Maintaining, as Porcelli said, “some degree of normalcy” during the long and intensive stage of treatment was important. They choose to send Katie to school, but for half days, with a good amount of days off altogether. The hospital was close, and they had many friends and family nearby, so Chloe was often able to play at other people’s houses.
But treatment in children can cause cognitive problems “that almost started immediately, especially when you’re starting to read,” Porcelli said, so Katie started going to a special private school, Windward in White Plains, considered the top school in the country for language-based learning disabilities. The goal was remediation and to get her ultimately back to public school.
This year is Katie’s first year back to public school since the third grade; she's in the eighth grade at Sleepy Hollow Middle School. In science class, she has had enough real life experience to correct the teacher. “We were learning about blood diseases,” she said, “and I said, ‘well, actually, it’s not really like that.” She is less sporty than musical, excelling in music and acting. She plays the piano, the trumpet, and sax, preferring “probably the trumpet.”
And Katie was recently one of three Westchester County students to be dubbed an official “Honored Heroes” for the 2011-2012 Schools & Youth Programs of the LLS. She speaks at races and other fundraisers, but can’t participate in them until she’s 15. “They [donors] can see directly who they’re helping," her mother said. "Here she is, right in front of you, someone who’s benefitted from the research. Real life motivation.”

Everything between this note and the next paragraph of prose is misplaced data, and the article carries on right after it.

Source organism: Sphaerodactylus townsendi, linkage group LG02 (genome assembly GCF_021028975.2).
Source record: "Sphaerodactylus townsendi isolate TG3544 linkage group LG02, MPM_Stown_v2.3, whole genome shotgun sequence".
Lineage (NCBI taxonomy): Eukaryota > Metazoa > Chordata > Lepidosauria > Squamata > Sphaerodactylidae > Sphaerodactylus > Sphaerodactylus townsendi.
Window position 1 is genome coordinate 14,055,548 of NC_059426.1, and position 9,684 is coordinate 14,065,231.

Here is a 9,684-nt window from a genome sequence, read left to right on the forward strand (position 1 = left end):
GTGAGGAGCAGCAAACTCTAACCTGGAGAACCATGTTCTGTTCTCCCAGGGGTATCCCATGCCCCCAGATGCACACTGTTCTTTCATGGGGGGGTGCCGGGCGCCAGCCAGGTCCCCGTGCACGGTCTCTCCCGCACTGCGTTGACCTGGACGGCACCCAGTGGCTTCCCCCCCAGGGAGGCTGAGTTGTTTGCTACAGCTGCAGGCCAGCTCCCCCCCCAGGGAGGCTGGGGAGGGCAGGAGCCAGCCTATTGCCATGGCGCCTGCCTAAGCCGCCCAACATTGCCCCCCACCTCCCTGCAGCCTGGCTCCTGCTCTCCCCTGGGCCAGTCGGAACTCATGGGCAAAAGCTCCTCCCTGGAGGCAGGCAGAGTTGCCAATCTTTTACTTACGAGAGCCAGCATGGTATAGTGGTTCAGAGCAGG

Though Katie lists “law, marine biology, science” as future career options, leukemia will be a lifelong cause. “It’s here to say,” Porcelli said. “It stays with us.” To this day, every time Katie gets a, now normal, bruise, she has her mother confirm it’s “not a bad bruise.” There’s also been the huge financial impact; though they had insurance, the co-pays of constant treatment for years add up on the one salary the family was down to.
After several years of intensive treatment, there's the five-year window of being monitored and waiting. Once this five year remission is passed, “you are quote unquote cured,” Porcelli said. Though there have been many advances in childhood leukemia, there is still no real cure for the disease.
This is the first year Katie didn’t visit the oncologist at all; only a regular pediatrician for a regular check-up. “Part of me misses it in a strange way,” Katie said. It's a complicated loss, this ineffable feeling of being marked as special. But Katie is certainly special.
“I’m not sure that’s ever going to go away," Porcelli said of the way leukemia still pervades their family. "We've chosen to stay involved. In one way or another it’s going to be in our lives. At least now it’s in a positive way. We’ve gotten so much support, now it’s important to give back. You go through all that and you wonder why. So you volunteer and help other families and least then it had a purpose and a meaning; otherwise it was rotten.”